Changing the top level directory with .htaccess files

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When our Web servers receive a request for “http://www.example.com/” or “http://example.com/”, they show the index file from the top level directory of your Web site.

Occasionally, people want to use a different directory as the top level. For example, you might want the contents of your “blog” folder to show as the main page.

The simplest way to do that is to move the contents of the “blog” directory to the top level. That’s the way we recommend doing it. We’ve found that when customers change the top level directory, someone often contacts us later — frequently after a new person takes over the site management — not understanding why the top level doesn’t work as they expect.

If you still want to do this, the page below explains how.

Changing how the Web server handles the top level

If you can’t move the files for some reason, technically advanced customers can use a .htaccess file at the top level of the site to “rewrite” the top level requests.

This .htaccess example shows how to make a directory named “subdir” act as the top level:

RewriteEngine On
RewriteCond %{REQUEST_URI} !^/subdir/
RewriteRule ^(.*) /subdir/$1 [L]

The “RewriteCond” line is crucial: it makes sure that any existing URLs that begin with “/subdir” continue to work, and more importantly, it prevents an infinite loop of rewriting.

The example above will modify requests for any page that doesn’t already begin with “/subdir/”. If you have other existing directories that need to keep working, you can include those as additional directories to leave alone. This example will also allow URLs beginning with “/archives” and “/images” to keep working without any rewriting:

RewriteEngine On
RewriteCond %{REQUEST_URI} !^/subdir/
RewriteCond %{REQUEST_URI} !^/archives/
RewriteCond %{REQUEST_URI} !^/images/
RewriteRule ^(.*) /subdir/$1 [L]

And this example shows how to avoid affecting a subdomain like “test.example.com”:

RewriteEngine On
RewriteCond %{REQUEST_URI} !^/subdir/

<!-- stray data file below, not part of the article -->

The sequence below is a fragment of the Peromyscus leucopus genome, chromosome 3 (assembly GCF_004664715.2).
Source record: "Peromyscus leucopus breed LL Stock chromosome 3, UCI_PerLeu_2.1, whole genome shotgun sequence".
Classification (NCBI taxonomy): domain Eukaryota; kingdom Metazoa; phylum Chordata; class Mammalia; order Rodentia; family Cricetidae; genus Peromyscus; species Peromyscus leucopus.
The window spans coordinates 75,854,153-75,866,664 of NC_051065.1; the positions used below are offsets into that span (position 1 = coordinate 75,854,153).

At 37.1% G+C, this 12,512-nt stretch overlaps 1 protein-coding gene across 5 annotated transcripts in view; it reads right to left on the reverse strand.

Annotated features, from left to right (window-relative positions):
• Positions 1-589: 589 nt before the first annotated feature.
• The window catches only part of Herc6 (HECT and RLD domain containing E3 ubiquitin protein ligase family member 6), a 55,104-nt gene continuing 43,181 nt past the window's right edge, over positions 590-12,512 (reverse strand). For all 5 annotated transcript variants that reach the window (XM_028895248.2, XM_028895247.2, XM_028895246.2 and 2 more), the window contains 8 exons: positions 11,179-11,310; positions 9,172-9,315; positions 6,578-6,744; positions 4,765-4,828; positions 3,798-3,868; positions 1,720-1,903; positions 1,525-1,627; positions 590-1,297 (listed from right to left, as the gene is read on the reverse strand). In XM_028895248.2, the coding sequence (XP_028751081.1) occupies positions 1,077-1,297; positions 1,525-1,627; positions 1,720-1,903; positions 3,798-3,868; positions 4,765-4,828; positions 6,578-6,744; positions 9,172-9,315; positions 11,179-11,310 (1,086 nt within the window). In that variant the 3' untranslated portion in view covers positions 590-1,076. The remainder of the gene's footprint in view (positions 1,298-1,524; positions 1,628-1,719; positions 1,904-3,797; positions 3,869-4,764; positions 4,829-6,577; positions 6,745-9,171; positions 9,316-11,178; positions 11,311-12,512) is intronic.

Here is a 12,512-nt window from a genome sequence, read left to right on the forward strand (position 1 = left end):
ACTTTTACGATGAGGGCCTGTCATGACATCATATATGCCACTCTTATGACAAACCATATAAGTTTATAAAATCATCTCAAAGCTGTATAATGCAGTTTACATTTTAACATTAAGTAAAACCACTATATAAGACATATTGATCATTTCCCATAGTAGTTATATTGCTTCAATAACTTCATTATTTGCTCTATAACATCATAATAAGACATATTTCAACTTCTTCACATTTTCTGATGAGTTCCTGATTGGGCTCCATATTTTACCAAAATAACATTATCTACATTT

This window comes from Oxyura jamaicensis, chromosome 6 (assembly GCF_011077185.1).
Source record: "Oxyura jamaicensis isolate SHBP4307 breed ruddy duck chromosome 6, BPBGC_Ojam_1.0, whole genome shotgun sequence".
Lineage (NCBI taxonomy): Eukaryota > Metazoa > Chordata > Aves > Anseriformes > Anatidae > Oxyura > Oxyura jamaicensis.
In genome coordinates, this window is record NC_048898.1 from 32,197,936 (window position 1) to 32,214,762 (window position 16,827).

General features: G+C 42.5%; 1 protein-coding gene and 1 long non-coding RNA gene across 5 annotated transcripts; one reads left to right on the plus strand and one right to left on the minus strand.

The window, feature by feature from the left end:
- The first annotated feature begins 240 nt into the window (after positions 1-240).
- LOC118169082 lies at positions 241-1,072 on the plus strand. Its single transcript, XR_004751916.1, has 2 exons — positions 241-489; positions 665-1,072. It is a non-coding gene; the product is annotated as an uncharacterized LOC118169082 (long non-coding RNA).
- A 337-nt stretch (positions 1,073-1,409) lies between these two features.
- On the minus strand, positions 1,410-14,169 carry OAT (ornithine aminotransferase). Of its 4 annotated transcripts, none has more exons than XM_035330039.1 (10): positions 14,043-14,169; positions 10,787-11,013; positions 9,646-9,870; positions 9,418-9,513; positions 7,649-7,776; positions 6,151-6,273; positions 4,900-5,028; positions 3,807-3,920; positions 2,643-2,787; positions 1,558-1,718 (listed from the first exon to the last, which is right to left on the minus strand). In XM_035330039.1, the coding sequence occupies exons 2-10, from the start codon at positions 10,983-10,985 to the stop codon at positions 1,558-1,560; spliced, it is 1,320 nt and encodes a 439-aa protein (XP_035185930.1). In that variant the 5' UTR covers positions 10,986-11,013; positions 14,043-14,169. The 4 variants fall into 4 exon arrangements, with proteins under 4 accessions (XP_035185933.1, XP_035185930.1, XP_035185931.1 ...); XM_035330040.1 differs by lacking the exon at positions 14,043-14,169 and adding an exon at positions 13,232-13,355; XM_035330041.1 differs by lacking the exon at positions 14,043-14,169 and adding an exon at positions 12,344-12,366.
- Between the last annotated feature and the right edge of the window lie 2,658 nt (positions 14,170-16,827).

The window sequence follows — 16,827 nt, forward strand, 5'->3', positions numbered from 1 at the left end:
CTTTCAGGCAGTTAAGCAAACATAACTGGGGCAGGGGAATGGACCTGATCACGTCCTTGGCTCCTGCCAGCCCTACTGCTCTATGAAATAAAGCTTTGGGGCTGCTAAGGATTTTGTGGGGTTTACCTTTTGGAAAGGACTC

RewriteCond %{HTTP_HOST} !^test.example.com [nocase]
RewriteRule ^(.*) /subdir/$1 [L]

Can I “preview” a site in a directory before making it visible to everyone?

You can add additional “conditions” to make this feature only visible to some people, which is useful for testing before you make the change “live”.

For example, you can make it happen only for people connecting from certain IP addresses:

RewriteEngine On
RewriteCond %{REMOTE_ADDR} ^54.224.180.131$
RewriteCond %{REQUEST_URI} !^/subdir/
RewriteRule ^(.*) /subdir/$1 [L]

Or you can make it happen only to visitors who have added a custom HTTP header in their browser. For example, this looks for a header named ““X-PREVIEW-NEW-SITE” with a value of “1”:

RewriteEngine On
RewriteCond %{HTTP:X-PREVIEW-NEW-SITE} 1
RewriteCond %{REQUEST_URI} !^/subdir/
RewriteRule ^(.*) /subdir/$1 [L]

A caveat about “favicon.ico” files

Due to a technical quirk, this won’t correctly use a “favicon.ico” file in your special directory if there’s no “favicon.ico” at the top level, too. To avoid this problem, just make sure there’s a file named “favicon.ico” at the top level of the site (the contents don’t matter and won’t actually be used).

The same thing applies to Apple’s special “favicon.ico” equivalent files named “apple-touch-icon.png”, “apple-touch-icon-precomposed.png”, and so on.

Need help?

If you’re having trouble, contact us with the details of what you want to do. We’ll be glad to help you find the best solution for your situation.